Business Week had a great series of graphs in December showing how correlation and causation are often erroneously linked. They suggest that creating statistics is easy: all you need is two graphs and a leading question to “prove” whatever you already believe. For example, did you know that babies named Ava caused the U.S. housing bubble? Well, if you graph the number of newborns that were named Ava each year starting in 1991 until now and compared that graph to a graph of the housing price index over the same time, there is a significant correlation. After 2006, Ava, for whatever reason, has become a significantly less used name for newborns. Of course, this significant decline was very close in percentage terms to the decline in the housing market at the same time. Here’s another one: did you know that Facebook is driving the Greek Debt Crisis? Again, if you graph the Facebook stock price since 2005 and compare them with the yield (interest rate) on Greek debt until now, you will find a very strong correlation. There may be a correlation, but there is certainly not causation.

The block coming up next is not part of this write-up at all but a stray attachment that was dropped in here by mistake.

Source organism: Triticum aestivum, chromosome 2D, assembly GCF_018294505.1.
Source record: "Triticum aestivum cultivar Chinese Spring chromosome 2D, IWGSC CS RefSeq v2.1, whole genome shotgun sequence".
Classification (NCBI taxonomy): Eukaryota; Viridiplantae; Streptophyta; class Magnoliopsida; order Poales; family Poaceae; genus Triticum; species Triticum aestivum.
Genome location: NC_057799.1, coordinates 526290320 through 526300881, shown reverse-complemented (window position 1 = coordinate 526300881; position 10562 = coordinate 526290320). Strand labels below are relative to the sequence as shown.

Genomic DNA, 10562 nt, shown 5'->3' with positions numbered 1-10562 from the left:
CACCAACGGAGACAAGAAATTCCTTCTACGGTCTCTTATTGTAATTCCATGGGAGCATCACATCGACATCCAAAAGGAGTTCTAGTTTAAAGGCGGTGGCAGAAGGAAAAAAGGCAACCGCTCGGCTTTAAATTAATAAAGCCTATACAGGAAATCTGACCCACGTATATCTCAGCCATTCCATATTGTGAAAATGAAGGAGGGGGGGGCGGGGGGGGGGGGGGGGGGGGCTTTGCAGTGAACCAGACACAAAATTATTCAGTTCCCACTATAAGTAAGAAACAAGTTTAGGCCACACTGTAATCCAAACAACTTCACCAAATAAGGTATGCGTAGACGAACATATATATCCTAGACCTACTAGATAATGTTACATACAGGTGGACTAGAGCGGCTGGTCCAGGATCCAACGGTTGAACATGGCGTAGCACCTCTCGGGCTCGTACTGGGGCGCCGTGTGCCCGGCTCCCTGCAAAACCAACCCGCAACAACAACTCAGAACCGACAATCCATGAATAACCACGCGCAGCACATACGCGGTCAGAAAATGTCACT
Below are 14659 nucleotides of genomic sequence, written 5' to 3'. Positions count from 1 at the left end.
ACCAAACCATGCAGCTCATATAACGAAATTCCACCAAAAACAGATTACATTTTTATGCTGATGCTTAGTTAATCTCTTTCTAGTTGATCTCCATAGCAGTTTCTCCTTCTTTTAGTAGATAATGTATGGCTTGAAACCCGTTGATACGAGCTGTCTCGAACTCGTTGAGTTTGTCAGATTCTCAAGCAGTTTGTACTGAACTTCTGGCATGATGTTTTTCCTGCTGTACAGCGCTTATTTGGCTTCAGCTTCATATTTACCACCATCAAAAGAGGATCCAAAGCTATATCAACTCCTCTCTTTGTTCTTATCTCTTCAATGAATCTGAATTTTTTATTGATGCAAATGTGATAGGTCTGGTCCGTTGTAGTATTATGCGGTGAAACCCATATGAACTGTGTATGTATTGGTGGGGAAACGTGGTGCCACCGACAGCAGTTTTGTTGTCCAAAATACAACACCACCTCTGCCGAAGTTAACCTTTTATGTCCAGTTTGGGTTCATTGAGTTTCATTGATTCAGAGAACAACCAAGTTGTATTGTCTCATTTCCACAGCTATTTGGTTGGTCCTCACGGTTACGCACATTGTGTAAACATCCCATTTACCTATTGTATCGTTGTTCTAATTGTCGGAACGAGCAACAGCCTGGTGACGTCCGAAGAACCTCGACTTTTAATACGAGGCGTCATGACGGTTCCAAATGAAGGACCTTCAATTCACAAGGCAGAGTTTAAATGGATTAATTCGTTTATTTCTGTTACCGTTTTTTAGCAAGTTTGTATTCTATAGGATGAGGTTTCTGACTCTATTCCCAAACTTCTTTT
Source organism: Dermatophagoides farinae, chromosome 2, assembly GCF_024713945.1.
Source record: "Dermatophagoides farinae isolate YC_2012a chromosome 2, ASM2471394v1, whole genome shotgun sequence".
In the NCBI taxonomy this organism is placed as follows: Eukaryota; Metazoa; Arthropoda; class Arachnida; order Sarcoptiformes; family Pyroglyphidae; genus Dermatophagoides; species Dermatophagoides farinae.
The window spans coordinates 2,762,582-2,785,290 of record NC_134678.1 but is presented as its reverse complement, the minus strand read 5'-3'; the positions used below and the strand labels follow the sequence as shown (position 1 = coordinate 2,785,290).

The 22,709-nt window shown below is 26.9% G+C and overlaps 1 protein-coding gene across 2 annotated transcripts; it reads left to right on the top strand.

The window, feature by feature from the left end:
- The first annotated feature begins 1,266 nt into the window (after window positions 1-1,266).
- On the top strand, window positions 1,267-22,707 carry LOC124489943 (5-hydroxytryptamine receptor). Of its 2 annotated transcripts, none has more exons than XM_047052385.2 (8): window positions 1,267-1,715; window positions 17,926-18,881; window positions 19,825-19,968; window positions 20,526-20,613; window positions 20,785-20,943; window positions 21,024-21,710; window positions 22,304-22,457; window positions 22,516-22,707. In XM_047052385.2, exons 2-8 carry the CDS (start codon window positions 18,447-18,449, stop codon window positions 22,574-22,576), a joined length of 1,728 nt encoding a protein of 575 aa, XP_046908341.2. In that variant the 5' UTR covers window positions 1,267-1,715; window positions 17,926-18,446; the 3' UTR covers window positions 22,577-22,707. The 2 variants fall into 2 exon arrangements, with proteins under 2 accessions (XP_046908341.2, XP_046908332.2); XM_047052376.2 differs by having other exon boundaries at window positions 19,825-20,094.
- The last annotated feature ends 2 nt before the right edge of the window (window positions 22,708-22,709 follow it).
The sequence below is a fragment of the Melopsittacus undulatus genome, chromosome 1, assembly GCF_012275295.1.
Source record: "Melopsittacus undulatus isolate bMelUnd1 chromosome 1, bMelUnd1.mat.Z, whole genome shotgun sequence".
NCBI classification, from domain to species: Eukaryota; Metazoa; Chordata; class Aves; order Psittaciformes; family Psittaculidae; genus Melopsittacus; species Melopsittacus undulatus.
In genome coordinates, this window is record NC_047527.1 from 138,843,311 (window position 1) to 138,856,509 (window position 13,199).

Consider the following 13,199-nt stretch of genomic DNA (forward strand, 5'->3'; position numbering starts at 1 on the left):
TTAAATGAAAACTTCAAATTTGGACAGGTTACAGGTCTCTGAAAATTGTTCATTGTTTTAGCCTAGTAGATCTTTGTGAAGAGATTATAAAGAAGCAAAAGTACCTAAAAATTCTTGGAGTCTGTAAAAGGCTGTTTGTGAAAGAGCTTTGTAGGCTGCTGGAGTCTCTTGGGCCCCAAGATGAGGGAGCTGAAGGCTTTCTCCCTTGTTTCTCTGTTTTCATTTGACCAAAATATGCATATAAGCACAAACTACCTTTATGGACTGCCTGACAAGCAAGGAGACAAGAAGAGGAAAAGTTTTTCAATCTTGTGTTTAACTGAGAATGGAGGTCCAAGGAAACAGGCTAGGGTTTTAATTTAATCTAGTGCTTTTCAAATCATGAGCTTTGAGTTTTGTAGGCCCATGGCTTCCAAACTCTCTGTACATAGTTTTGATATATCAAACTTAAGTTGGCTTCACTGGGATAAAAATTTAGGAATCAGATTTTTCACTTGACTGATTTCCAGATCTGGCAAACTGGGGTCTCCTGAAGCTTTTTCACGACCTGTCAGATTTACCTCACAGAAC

In a similar way, the performance of the stock and other markets has little to do with an election year. Typically, when an incumbent is doing well in the polls it is because the economy is doing well, unemployment is low and companies are generating solid earnings. These causes drive the stock market higher and make Americans feel more secure. Conversely, when economic conditions are weak and unemployment is high, the stock markets don’t perform as well and challengers have a better chance of winning. 

Mr. Market doesn’t get into politics. He’s not a Republican or a Democrat. He’s more like radio and TV detective Sgt. Friday from Dragnet who reportedly wanted “Just the facts…” Current data and expectations concerning consumer spending, unemployment, corporate profits home and abroad, housing, inflation, world events and many other data points cause the markets to move. This information does two things- impact the markets and affect who may be elected.

Election year politics  have become a huge spectacle. Yet, Mr. Market really pays little attention to all the promises, conflicts, hype and media show. He, instead, stays focused on relevant facts and moves accordingly.